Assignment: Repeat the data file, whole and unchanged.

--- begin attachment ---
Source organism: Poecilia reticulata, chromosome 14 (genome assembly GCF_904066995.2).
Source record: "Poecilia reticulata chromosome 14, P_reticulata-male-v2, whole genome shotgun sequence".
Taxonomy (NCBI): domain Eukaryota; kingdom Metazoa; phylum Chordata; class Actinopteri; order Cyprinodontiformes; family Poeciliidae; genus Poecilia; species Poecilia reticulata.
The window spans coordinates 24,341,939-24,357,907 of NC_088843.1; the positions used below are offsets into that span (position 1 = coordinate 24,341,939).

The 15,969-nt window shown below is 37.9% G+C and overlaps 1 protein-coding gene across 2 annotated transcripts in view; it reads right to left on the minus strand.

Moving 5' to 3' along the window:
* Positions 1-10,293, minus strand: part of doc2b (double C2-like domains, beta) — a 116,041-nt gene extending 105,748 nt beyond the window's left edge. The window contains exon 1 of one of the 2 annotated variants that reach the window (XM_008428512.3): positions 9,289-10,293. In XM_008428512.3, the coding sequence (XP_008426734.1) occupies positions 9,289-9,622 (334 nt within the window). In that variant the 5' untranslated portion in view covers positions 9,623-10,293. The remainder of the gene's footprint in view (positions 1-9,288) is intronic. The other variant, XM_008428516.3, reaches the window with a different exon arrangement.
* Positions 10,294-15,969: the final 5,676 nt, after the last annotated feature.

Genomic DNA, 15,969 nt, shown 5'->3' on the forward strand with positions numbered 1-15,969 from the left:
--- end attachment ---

Source organism: Poecilia reticulata, chromosome 14 (genome assembly GCF_904066995.2).
Source record: "Poecilia reticulata chromosome 14, P_reticulata-male-v2, whole genome shotgun sequence".
Taxonomy (NCBI): domain Eukaryota; kingdom Metazoa; phylum Chordata; class Actinopteri; order Cyprinodontiformes; family Poeciliidae; genus Poecilia; species Poecilia reticulata.
The window spans coordinates 24,341,939-24,357,907 of NC_088843.1; the positions used below are offsets into that span (position 1 = coordinate 24,341,939).

The 15,969-nt window shown below is 37.9% G+C and overlaps 1 protein-coding gene across 2 annotated transcripts in view; it reads right to left on the minus strand.

Moving 5' to 3' along the window:
* Positions 1-10,293, minus strand: part of doc2b (double C2-like domains, beta) — a 116,041-nt gene extending 105,748 nt beyond the window's left edge. The window contains exon 1 of one of the 2 annotated variants that reach the window (XM_008428512.3): positions 9,289-10,293. In XM_008428512.3, the coding sequence (XP_008426734.1) occupies positions 9,289-9,622 (334 nt within the window). In that variant the 5' untranslated portion in view covers positions 9,623-10,293. The remainder of the gene's footprint in view (positions 1-9,288) is intronic. The other variant, XM_008428516.3, reaches the window with a different exon arrangement.
* Positions 10,294-15,969: the final 5,676 nt, after the last annotated feature.

Genomic DNA, 15,969 nt, shown 5'->3' on the forward strand with positions numbered 1-15,969 from the left: